Country success stories
Adoption of LUWES at the National Level Peru: Full story The Ministry of Environment (MINAM) invited members of the SECURED landscape team from ICRAF and CIAT to provide training on the Land-Use Planning for Low Emission Development Strategies (LUWES) methodology at a workshop. Based up this training MINAM is considering using this methodology in land-use planning processes across the country. Given that every region of the country has a mandate to create land-use plans, this process could be a vehicle for including considerations on the reduction of greenhouse gas emissions and the conservation of other ecosystem services in development plans. This directly links to Outcomes 1 and 3: 1) Supportive and enabling policy environment landscape approaches, 3) Functional public-private co-investment infrastructures at landscape and national levels. If successful, national-scale uptake of the LUWES tool will impact the entire country of Peru extending much farther beyond the SECURED landscape.
LUWES Training: The Cameroon ICRAF team organized a capacity building workshop on opportunity cost assessments and applicability of the LUWES tool. A large range of REDD+ actors active in Cameroon attended including the Ministry of Forestry, NGOs, research organizations and civil society organizations. Dissemination of these methods and tools promotes low-emission land use planning in activities within Cameroon beyond the SECURED landscape site.
Community PES scheme: In the Bac Kan landscape a payment for environmental services (PES) scheme was established with the technical support and capacity training provided by ICRAF. This PES scheme is completely community based. Lowland villagers with tourist businesses based on the Ba Ba lake area pay 1% of their revenues to upland villages for the forest environmental services provided to reduce the rate of sedimentation in the lake. The success of establishing this community-based PES scheme is a result of a partnership between the Pro-poor Partnerships for Agroforestry Development (3PAD) project funding by International Fund for Agriculture Development (IFAD) and ICRAF since 2009. This would not have been possible without the community participation and capacity building processes in part facilitated by the ICRAF team.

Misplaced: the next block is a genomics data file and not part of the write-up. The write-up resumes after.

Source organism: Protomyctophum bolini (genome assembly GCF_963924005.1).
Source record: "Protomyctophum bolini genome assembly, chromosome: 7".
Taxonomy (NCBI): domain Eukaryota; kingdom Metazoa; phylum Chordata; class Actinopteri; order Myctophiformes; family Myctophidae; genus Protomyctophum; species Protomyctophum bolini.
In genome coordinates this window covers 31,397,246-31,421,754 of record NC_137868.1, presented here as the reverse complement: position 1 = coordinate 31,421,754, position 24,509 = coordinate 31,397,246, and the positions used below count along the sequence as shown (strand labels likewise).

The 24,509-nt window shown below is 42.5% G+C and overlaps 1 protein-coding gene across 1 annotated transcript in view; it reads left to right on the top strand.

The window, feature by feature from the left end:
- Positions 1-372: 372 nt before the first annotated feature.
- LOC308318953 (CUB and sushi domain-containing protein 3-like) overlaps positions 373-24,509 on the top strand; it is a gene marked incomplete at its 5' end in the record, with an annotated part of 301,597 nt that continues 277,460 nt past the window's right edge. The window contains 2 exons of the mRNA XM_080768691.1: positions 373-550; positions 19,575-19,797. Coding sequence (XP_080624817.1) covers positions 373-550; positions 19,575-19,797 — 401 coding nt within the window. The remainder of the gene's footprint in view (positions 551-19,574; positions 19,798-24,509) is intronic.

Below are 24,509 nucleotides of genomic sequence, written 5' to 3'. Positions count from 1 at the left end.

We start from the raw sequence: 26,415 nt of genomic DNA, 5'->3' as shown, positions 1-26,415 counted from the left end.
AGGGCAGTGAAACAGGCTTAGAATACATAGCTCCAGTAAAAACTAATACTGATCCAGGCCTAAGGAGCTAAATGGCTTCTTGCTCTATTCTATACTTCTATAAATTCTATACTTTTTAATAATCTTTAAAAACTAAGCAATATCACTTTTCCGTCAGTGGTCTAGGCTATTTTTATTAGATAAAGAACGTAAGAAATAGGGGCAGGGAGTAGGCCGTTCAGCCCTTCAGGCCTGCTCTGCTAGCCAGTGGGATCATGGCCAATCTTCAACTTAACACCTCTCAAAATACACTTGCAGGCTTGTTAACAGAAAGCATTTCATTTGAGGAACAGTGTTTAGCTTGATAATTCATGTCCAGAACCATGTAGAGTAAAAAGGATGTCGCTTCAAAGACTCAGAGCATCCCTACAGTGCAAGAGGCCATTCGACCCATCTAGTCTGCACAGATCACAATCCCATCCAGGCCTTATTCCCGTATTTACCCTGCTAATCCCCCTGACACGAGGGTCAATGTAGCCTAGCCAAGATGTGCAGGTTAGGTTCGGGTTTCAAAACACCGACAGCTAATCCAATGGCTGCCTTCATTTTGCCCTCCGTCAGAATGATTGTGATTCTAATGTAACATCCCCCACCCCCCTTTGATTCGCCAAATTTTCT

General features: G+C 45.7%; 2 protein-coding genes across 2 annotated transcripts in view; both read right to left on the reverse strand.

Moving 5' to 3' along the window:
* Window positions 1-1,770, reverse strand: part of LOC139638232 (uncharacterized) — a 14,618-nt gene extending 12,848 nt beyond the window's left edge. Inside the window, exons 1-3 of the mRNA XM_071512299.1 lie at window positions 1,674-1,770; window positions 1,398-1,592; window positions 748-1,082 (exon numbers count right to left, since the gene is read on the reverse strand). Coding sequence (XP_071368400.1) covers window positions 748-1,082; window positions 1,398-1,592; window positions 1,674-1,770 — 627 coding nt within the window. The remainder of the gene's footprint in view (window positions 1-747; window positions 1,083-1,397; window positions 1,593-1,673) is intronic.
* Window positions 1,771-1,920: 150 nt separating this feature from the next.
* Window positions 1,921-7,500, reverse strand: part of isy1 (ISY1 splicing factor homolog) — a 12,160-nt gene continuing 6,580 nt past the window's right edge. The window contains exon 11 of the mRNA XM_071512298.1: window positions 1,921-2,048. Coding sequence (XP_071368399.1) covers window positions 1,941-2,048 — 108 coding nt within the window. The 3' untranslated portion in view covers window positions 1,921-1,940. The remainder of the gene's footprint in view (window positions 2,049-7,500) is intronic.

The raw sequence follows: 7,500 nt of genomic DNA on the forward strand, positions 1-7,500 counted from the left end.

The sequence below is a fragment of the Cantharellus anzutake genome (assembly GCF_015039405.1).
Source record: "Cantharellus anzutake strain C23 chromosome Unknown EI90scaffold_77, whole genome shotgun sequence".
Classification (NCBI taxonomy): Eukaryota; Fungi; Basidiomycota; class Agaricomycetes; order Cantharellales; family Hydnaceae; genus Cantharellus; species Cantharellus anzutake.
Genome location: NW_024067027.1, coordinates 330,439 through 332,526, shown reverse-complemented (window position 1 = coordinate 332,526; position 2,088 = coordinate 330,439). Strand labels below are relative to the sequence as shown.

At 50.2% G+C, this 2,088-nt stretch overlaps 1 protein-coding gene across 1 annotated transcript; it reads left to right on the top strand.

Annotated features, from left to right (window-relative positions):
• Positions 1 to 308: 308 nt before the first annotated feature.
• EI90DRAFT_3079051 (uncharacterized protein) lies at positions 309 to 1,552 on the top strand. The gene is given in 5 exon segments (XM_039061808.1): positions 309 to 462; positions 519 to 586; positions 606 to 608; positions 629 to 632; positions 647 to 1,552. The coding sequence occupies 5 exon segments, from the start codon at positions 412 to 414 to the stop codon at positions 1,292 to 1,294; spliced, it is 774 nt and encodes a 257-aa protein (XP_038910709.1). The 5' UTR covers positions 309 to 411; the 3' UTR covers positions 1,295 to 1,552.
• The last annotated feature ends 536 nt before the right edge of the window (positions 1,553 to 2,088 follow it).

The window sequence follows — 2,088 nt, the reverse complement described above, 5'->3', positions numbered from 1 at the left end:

Forestry approach to incentives: The Indonesia ICRAF team has been working with communities to promote and further establish community forestry approaches as an incentive to promote sustainable forest management and protection of peatland areas. As part of this process the ICRAF team in collaboration with the District Forestry Office has held a number of participatory meeting and discussions with local communities to increase awareness on the importance of peatswamp forest protection and established governance systems. These processes were positively received by the farmers, who enthusiastically participated and left with a better understanding of the importance of not occupying state forestland. As a result they demonstrated willingness to collaborate with the community forest program being developed. This process also helped to positively strengthen the relationship with the farmers and the district forestry office. These processes have built the foundation to further develop the project incentives with on-going negotiations to secure community forestry licenses as rewards for participating farmers.